While grownups are busy messing up the world, these kids are trying to make things right.

Forgive me for pointing this out, but all around the world ... adults are royally screwing up.

We're starting wars, dumping chemicals all over the place, and bowing down to the almighty dollar/yen/euro/gold bullion. It's enough to make you want to throw in the towel. And yet ... there's a reason to hope. Because, my friends, the kids are all right.

Kids see through the nonsense and address the issues head-on.

Here are just a few examples.


They're fighting to protect the environment.

Youth activists from a group called iMatter are suing state and federal governments for ruining the natural resources they have the right to inherit. Alec Loorz, who founded iMatter when he was in high school, writes, "We can't vote. We can't afford lobbyists. We can only trust that our leaders will make good decisions on our behalf. But when they make decisions like favoring oil company profits over our safety, then we need to hold them accountable."


Image by iMatter: TRUST Oregon.

They're working hard for peace.

In Congo, young men started a musical theater troupe to advocate for peace.They're called the Youth Musical and Theatrical Alliance for Peace (JMTAP). Some of their neighbors encourage them in their work, but others have threatened them for defying their community's traditions. They won't stop working for peace though. They see a culture of violence and ethnic division and they can't live in it anymore.

Members of the JMTAP rehearse in a classroom. Check out their video to hear their song about how deeply Congo needs peace. Image by Local Voices.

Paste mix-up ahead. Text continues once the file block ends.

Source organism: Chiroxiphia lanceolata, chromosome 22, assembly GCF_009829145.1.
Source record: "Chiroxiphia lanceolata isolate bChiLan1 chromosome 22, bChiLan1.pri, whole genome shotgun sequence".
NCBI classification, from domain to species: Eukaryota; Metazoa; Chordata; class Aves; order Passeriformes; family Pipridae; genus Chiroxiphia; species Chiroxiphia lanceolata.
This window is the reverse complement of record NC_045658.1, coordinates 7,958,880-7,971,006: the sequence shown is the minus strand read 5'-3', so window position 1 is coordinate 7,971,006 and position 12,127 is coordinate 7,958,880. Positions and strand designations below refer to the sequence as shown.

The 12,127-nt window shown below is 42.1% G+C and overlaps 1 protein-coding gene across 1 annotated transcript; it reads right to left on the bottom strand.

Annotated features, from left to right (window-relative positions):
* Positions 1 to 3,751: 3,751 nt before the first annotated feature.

And, ultimately, they are fighting for their futures.

Safa has been living in a refugee camp in Iraq for four years, but she remembers her home in Syria. Her circumstance is out of her hands.

When filmmakers from UNICEF visited the camp two years ago, Safa saw a chance to get a message to the outside world. She addressed the children of the world, saying, "You should thank God for the blessings you have, living in your homes and countries. Thank you and don't forget us."

Two years later, not much had changed in her life. UNICEF gave her another opportunity to send a plea to people beyond the boundaries of her camp. This time, her message wasn't for the world's children but for its leaders.

Via UNICEFmena.

If those leaders can't get it together to help her, maybe the world's children will. After all, they're doing amazing work.

Checkout Safa's interview below, and be prepared to be blown away by her strength and clarity:


All around the world, kids are angry, hopeful, and doing something about it.

So maybe it's time to put the kids in charge. With passion and audacity from this generation, maybe we'll be all right too.

Courtesy of Verizon
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If someone were to say "video games" to you, what are the first words that come to mind? Whatever words you thought of (fun, exciting, etc.), we're willing to guess "healthy" or "mental health tool" didn't pop into your mind.